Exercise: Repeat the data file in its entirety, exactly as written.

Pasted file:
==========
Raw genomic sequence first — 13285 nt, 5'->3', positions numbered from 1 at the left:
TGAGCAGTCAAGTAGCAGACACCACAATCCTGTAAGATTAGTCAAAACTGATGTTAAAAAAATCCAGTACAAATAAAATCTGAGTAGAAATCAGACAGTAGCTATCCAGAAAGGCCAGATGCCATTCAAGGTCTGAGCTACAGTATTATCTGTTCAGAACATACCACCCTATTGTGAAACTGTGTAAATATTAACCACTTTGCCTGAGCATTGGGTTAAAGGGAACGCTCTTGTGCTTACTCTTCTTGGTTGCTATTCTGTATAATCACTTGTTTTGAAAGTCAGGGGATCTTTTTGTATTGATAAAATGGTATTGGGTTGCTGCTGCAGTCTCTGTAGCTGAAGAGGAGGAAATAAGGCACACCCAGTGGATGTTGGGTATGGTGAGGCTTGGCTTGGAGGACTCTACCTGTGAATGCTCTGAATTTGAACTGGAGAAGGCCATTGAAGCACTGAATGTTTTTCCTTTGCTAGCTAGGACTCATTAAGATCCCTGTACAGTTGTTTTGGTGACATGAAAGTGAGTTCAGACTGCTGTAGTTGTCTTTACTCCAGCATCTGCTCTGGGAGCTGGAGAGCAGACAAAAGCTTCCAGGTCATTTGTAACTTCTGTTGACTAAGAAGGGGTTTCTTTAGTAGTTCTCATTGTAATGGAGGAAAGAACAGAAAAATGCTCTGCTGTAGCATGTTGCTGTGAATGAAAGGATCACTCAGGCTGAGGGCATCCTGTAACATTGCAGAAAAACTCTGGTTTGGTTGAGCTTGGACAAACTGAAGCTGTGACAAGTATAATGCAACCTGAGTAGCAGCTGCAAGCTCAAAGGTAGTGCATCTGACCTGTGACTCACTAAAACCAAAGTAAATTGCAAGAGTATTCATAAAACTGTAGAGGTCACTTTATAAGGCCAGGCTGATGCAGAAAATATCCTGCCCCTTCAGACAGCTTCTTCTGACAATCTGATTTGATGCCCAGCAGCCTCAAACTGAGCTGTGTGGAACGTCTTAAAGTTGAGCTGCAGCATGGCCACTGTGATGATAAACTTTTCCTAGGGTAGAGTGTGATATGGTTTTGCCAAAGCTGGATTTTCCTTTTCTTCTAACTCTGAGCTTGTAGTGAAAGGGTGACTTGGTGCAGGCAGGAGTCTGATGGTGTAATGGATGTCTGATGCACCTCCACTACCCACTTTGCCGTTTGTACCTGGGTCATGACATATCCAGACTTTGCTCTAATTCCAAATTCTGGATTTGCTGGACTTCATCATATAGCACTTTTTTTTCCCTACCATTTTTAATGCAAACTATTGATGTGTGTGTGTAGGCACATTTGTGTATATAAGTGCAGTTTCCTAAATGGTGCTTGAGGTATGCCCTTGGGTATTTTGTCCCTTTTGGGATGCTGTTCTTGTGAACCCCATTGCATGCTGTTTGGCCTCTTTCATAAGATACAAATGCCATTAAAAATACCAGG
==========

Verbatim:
Raw genomic sequence first — 13285 nt, 5'->3', positions numbered from 1 at the left:
TGAGCAGTCAAGTAGCAGACACCACAATCCTGTAAGATTAGTCAAAACTGATGTTAAAAAAATCCAGTACAAATAAAATCTGAGTAGAAATCAGACAGTAGCTATCCAGAAAGGCCAGATGCCATTCAAGGTCTGAGCTACAGTATTATCTGTTCAGAACATACCACCCTATTGTGAAACTGTGTAAATATTAACCACTTTGCCTGAGCATTGGGTTAAAGGGAACGCTCTTGTGCTTACTCTTCTTGGTTGCTATTCTGTATAATCACTTGTTTTGAAAGTCAGGGGATCTTTTTGTATTGATAAAATGGTATTGGGTTGCTGCTGCAGTCTCTGTAGCTGAAGAGGAGGAAATAAGGCACACCCAGTGGATGTTGGGTATGGTGAGGCTTGGCTTGGAGGACTCTACCTGTGAATGCTCTGAATTTGAACTGGAGAAGGCCATTGAAGCACTGAATGTTTTTCCTTTGCTAGCTAGGACTCATTAAGATCCCTGTACAGTTGTTTTGGTGACATGAAAGTGAGTTCAGACTGCTGTAGTTGTCTTTACTCCAGCATCTGCTCTGGGAGCTGGAGAGCAGACAAAAGCTTCCAGGTCATTTGTAACTTCTGTTGACTAAGAAGGGGTTTCTTTAGTAGTTCTCATTGTAATGGAGGAAAGAACAGAAAAATGCTCTGCTGTAGCATGTTGCTGTGAATGAAAGGATCACTCAGGCTGAGGGCATCCTGTAACATTGCAGAAAAACTCTGGTTTGGTTGAGCTTGGACAAACTGAAGCTGTGACAAGTATAATGCAACCTGAGTAGCAGCTGCAAGCTCAAAGGTAGTGCATCTGACCTGTGACTCACTAAAACCAAAGTAAATTGCAAGAGTATTCATAAAACTGTAGAGGTCACTTTATAAGGCCAGGCTGATGCAGAAAATATCCTGCCCCTTCAGACAGCTTCTTCTGACAATCTGATTTGATGCCCAGCAGCCTCAAACTGAGCTGTGTGGAACGTCTTAAAGTTGAGCTGCAGCATGGCCACTGTGATGATAAACTTTTCCTAGGGTAGAGTGTGATATGGTTTTGCCAAAGCTGGATTTTCCTTTTCTTCTAACTCTGAGCTTGTAGTGAAAGGGTGACTTGGTGCAGGCAGGAGTCTGATGGTGTAATGGATGTCTGATGCACCTCCACTACCCACTTTGCCGTTTGTACCTGGGTCATGACATATCCAGACTTTGCTCTAATTCCAAATTCTGGATTTGCTGGACTTCATCATATAGCACTTTTTTTTCCCTACCATTTTTAATGCAAACTATTGATGTGTGTGTGTAGGCACATTTGTGTATATAAGTGCAGTTTCCTAAATGGTGCTTGAGGTATGCCCTTGGGTATTTTGTCCCTTTTGGGATGCTGTTCTTGTGAACCCCATTGCATGCTGTTTGGCCTCTTTCATAAGATACAAATGCCATTAAAAATACCAGG